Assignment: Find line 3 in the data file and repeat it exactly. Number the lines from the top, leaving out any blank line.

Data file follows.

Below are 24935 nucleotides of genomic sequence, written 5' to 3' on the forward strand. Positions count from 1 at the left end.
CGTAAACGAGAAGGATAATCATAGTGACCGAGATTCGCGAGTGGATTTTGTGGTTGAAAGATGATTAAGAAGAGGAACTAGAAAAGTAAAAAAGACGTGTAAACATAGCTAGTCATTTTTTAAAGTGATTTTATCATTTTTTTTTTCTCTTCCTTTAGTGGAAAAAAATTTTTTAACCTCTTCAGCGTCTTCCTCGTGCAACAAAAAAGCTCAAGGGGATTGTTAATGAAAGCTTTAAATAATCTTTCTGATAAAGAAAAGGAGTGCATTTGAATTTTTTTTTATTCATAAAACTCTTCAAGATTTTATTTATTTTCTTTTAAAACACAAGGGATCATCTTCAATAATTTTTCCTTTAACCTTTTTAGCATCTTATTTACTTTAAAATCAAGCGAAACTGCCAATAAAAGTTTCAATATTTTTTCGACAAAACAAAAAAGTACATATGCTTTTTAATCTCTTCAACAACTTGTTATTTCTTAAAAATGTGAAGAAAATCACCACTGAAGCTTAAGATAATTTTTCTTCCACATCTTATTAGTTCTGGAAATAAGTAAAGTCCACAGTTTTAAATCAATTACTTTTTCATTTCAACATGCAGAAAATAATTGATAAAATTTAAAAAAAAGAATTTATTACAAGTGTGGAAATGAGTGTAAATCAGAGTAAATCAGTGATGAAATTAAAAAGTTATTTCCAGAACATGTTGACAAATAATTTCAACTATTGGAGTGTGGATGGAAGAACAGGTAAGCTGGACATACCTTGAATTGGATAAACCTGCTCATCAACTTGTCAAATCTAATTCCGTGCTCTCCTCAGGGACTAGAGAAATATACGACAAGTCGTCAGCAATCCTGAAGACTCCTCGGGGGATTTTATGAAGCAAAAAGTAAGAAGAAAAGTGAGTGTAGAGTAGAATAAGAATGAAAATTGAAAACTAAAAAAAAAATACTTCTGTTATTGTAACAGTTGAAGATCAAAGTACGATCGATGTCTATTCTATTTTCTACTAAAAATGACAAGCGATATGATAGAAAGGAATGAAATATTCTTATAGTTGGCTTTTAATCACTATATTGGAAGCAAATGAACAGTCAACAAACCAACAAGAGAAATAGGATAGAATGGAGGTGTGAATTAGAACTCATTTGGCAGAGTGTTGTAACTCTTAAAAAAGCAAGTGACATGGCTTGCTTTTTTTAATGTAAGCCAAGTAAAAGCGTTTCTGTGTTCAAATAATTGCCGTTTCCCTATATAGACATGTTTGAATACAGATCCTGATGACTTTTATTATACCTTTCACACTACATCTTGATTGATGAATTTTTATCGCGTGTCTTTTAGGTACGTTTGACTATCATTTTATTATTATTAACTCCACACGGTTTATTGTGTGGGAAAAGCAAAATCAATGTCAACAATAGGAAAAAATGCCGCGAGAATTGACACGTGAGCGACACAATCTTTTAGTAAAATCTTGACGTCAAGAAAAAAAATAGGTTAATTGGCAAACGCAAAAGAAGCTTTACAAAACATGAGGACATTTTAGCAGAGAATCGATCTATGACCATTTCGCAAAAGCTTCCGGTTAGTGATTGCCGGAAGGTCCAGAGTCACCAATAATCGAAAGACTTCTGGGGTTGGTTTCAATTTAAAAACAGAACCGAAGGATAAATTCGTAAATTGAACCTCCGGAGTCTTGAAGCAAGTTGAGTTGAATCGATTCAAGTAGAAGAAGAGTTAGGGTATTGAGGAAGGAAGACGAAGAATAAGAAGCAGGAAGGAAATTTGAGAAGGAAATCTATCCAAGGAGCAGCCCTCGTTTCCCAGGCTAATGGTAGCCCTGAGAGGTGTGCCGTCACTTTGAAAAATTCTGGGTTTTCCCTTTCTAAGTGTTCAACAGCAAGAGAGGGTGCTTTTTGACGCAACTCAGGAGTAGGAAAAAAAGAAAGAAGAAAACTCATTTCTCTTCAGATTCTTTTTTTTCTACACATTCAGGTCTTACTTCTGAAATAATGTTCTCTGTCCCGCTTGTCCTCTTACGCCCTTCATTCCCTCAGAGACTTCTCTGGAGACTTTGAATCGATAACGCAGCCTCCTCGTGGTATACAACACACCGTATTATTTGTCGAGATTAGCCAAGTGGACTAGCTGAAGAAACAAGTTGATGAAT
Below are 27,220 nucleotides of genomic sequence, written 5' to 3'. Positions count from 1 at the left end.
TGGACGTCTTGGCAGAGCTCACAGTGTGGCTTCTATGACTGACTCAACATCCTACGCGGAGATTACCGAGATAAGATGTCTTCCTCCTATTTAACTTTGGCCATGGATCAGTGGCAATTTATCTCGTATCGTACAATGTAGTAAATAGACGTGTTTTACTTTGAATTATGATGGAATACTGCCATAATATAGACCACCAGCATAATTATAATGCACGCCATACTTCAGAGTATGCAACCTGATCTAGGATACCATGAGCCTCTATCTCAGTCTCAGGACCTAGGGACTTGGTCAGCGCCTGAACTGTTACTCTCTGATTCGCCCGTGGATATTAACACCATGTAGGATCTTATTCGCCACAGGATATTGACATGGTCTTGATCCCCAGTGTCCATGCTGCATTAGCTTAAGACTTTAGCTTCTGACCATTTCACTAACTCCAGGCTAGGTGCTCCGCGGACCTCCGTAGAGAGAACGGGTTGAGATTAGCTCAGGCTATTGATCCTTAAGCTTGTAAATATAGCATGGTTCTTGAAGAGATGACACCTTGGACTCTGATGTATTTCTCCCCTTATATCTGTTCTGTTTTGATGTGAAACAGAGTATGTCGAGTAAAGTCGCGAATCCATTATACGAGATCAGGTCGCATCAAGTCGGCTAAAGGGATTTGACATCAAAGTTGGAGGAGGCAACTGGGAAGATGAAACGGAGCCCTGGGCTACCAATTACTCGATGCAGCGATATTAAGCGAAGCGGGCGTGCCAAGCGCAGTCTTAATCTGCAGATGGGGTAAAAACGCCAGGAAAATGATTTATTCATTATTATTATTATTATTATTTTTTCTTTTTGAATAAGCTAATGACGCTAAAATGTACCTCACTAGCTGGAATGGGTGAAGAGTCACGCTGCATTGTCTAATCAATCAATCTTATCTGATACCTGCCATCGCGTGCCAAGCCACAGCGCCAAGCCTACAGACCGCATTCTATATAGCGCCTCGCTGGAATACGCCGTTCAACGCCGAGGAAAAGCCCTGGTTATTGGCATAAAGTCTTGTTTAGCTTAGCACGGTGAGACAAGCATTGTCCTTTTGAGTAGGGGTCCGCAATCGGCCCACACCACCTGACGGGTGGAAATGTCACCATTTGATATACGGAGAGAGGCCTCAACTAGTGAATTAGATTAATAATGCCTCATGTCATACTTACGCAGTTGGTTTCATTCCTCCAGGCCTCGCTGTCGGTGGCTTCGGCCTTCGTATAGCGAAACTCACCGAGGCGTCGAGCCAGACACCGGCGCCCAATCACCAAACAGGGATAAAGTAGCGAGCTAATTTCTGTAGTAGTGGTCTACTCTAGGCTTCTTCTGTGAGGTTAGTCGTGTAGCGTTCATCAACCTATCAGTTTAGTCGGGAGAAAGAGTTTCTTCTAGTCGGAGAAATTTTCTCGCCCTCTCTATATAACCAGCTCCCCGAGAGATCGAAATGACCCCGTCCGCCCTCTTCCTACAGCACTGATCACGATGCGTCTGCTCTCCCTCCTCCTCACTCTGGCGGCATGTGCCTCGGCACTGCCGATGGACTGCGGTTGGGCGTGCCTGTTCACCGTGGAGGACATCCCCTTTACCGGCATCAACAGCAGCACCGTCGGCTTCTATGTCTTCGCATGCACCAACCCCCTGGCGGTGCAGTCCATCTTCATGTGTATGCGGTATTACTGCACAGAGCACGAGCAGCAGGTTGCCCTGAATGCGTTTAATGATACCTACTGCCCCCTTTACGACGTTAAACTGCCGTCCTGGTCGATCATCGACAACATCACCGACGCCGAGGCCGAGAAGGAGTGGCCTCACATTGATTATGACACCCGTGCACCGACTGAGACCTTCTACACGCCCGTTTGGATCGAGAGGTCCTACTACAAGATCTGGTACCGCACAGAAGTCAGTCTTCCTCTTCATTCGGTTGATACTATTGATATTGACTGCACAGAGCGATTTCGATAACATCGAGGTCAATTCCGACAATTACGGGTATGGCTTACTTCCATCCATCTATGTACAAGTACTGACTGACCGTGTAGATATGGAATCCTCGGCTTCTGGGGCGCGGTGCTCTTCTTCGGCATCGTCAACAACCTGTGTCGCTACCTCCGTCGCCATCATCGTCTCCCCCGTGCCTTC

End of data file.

Below are 27,220 nucleotides of genomic sequence, written 5' to 3'. Positions count from 1 at the left end.